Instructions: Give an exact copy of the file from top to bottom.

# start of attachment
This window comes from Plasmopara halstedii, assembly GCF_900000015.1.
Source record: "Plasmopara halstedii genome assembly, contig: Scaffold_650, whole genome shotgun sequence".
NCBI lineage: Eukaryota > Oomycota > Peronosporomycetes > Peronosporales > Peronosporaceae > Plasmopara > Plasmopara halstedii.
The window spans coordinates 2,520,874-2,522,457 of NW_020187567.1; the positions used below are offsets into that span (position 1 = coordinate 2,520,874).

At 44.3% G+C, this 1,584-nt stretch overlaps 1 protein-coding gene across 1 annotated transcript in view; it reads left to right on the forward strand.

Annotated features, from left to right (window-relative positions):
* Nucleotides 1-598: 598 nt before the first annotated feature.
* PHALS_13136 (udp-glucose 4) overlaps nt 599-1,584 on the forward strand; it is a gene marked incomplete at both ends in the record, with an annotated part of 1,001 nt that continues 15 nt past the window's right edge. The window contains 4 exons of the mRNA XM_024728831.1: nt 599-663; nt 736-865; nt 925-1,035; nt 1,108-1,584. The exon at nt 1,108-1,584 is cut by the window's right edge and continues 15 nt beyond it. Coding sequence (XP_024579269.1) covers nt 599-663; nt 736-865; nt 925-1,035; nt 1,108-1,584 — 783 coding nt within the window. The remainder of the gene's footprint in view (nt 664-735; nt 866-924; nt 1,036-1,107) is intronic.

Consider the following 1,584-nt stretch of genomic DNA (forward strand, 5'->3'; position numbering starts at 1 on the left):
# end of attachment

This window comes from Plasmopara halstedii, assembly GCF_900000015.1.
Source record: "Plasmopara halstedii genome assembly, contig: Scaffold_650, whole genome shotgun sequence".
NCBI lineage: Eukaryota > Oomycota > Peronosporomycetes > Peronosporales > Peronosporaceae > Plasmopara > Plasmopara halstedii.
The window spans coordinates 2,520,874-2,522,457 of NW_020187567.1; the positions used below are offsets into that span (position 1 = coordinate 2,520,874).

At 44.3% G+C, this 1,584-nt stretch overlaps 1 protein-coding gene across 1 annotated transcript in view; it reads left to right on the forward strand.

Annotated features, from left to right (window-relative positions):
* Nucleotides 1-598: 598 nt before the first annotated feature.
* PHALS_13136 (udp-glucose 4) overlaps nt 599-1,584 on the forward strand; it is a gene marked incomplete at both ends in the record, with an annotated part of 1,001 nt that continues 15 nt past the window's right edge. The window contains 4 exons of the mRNA XM_024728831.1: nt 599-663; nt 736-865; nt 925-1,035; nt 1,108-1,584. The exon at nt 1,108-1,584 is cut by the window's right edge and continues 15 nt beyond it. Coding sequence (XP_024579269.1) covers nt 599-663; nt 736-865; nt 925-1,035; nt 1,108-1,584 — 783 coding nt within the window. The remainder of the gene's footprint in view (nt 664-735; nt 866-924; nt 1,036-1,107) is intronic.

Consider the following 1,584-nt stretch of genomic DNA (forward strand, 5'->3'; position numbering starts at 1 on the left):